United Kingdom
Birmingham
West Midlands
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Razoupaf wrote:
The main problem is that the video game is much more than just combat. Combat is not what I liked the most in the VG. The atmosphere and the exploration is, the fear of what's around the corner, the wow factor of the screen shaking as a you swing and incredibly huge weapon, the amount of skill it takes to master your weapon, the fact that you can keep the same equipment from start to finish as you only need to learn patterns and hone skills.

None of which are in the board game.
So many people seem to misunderstand the board game. Far too many base comparisons get thrown about - e.g. you die a lot in both - which are just silly when taken in isolation, but I firmly believe that Steamforged is amongst these people.

The board game is terrible, a fact which I have recently come to terms with.
 
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Jack Banner
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I'm glad I came across this thread. I was entertaining giving this game as a gift for a family member who loves the video game and happens to like board games as well, but it sounds like it may not be a safe assumption that he would like this as well.
 
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Liam Brennan
United Kingdom
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McJedi wrote:
I'm glad I came across this thread. I was entertaining giving this game as a gift for a family member who loves the video game and happens to like board games as well, but it sounds like it may not be a safe assumption that he would like this as well.

I love the video game series but find the board game slightly dull unfortunately. The simple fact is the general gist of the video game (pushing onwards, running the risk of dying then returning to the bonfire before steeling yourself for another attempt) doesn't translate well in a board game setting.

This is compounded by the fact that combat in the game is reliant on skill and reaction times, while combat in the board game is down almost entirely to luck. Made a really tactically sound decision but made a bad dice roll? Bad luck, your attack did nothing. Took a hit while wearing your armour? Roll a dice, you're about to take a random amount of damage. You can plan positioning, you can plan enemy reactions and you can gear yourself up, but your success in combat and your ability to defend yourself is reliant entirely on random dice rolls, which I just don't find very satisfying. Even using the strongest weapons (orange dice) you're still doing anywhere between 1 and 4 damage, which many enemies can totally negate. In the game you do a set amount of damage based on your weapon, your stats and the enemy you're attacking, which lets you learn the number of hits an enemy takes to kill and come up with a strategy on the go, which is totally missing from the board game as an enemy can take a totally unpredictable and random number of hits to kill off.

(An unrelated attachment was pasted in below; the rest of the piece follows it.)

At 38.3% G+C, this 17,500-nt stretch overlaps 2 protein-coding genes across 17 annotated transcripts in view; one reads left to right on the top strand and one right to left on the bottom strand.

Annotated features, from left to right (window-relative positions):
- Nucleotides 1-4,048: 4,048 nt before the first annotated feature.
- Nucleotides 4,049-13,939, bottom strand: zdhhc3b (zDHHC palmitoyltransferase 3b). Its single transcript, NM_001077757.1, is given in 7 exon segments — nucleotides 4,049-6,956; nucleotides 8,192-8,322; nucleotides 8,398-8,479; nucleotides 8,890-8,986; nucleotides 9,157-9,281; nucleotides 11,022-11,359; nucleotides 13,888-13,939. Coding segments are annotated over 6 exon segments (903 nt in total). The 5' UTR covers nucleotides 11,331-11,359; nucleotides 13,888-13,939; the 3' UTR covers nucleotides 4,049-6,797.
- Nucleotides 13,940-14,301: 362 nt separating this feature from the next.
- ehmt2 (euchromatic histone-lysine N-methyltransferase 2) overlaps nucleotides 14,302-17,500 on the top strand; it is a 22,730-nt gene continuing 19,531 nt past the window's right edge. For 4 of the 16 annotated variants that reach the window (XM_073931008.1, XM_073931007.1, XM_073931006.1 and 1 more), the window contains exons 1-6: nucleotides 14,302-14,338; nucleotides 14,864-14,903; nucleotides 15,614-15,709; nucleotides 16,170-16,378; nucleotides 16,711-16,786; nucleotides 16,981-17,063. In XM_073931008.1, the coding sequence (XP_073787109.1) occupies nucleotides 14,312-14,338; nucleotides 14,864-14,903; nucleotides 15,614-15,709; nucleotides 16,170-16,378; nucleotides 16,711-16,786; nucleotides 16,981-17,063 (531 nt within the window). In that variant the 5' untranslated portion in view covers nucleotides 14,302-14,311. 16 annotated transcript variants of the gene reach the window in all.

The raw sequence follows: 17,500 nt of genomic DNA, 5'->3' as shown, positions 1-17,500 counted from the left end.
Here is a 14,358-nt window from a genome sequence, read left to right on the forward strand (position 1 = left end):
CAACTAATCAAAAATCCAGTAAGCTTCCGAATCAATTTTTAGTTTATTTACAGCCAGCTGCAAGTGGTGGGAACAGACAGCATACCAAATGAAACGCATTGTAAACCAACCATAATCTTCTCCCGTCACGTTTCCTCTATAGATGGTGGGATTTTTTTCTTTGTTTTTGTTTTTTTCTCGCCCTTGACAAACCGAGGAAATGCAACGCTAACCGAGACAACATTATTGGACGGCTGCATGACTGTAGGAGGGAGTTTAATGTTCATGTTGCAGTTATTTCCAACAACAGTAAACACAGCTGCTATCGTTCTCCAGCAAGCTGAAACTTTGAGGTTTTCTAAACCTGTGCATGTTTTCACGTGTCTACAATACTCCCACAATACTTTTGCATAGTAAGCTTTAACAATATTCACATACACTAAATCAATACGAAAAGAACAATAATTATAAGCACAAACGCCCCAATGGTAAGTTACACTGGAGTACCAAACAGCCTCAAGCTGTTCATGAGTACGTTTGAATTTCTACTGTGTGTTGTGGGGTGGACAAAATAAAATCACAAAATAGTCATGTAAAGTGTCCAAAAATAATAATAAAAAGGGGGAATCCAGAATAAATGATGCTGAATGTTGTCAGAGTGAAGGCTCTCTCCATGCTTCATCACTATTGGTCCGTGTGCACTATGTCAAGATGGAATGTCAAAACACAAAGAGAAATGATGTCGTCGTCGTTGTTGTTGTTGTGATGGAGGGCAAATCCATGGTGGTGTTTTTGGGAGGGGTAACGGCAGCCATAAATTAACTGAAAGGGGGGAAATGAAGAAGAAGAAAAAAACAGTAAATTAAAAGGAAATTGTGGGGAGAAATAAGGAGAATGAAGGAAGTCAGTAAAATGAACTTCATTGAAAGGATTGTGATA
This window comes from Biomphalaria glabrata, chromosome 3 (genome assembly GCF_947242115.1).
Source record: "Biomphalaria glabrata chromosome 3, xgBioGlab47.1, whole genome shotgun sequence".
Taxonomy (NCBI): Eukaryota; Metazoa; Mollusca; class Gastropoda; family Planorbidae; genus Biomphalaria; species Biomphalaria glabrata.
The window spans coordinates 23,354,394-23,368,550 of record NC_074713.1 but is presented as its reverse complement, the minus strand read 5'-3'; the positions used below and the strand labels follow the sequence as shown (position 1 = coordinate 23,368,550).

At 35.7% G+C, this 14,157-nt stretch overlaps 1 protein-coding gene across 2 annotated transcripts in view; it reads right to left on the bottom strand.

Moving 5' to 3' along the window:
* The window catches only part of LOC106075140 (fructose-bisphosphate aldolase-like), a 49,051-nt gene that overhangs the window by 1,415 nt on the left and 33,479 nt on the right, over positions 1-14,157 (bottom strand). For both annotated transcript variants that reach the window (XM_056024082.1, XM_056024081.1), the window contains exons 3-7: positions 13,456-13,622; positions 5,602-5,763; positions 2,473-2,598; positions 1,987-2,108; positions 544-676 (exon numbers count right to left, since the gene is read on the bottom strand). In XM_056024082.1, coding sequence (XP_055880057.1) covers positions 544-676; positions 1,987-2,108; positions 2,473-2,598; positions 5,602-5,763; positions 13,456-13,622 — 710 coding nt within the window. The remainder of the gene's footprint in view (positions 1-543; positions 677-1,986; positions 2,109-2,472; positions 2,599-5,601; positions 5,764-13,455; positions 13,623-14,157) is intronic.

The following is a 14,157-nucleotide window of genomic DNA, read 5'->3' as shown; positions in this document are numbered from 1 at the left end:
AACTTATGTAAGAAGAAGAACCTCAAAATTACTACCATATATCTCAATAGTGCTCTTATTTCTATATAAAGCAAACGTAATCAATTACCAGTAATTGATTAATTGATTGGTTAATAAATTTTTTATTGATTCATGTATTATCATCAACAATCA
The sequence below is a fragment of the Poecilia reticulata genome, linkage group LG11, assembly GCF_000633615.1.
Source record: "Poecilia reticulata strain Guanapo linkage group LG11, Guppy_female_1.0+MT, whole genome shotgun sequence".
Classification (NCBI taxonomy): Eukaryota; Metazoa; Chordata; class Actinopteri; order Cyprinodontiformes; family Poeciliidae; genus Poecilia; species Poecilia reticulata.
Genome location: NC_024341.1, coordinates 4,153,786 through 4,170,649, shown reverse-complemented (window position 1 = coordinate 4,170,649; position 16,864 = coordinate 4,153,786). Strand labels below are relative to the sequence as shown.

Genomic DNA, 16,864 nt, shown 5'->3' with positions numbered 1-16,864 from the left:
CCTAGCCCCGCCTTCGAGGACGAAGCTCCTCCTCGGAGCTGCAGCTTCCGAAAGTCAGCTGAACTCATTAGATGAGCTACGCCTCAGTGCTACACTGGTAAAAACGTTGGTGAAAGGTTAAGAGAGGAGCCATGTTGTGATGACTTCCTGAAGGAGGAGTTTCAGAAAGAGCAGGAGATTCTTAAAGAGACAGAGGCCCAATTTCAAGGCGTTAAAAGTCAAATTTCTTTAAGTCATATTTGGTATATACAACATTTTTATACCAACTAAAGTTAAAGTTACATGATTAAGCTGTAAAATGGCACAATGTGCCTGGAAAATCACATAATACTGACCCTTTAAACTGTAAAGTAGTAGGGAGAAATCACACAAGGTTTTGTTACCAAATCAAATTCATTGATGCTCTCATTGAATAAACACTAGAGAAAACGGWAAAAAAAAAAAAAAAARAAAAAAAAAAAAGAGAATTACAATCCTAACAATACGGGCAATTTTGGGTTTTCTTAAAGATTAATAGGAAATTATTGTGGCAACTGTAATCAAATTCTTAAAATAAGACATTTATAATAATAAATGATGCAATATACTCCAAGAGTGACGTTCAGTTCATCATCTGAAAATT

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Randall Silver
Belgium
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Wow, I really have to strain to understand people who hate the videogame just because it was harder than most other games out there. I realise this is the age where just about every single game gently takes you by the hand, and gets you to the end whether you're good at the game or not, but this is getting a bit ridiculous.

What, pray tell, is fun about an automatic win? You might as well watch a movie. Dying a couple of times, getting respect for that boss, learning his moves, and then finally beating him because you got more skilled, now THAT gets the adrenaline and victory rush up. That is fun.

Luckily, the haters are in the vast minority, as games like Demon's Souls, Dark Souls, Bloodborne and Nioh are all incredible successes with a huge fanbase. The time of walk-in-the-park games is getting to an end people. Not a moment too soon either.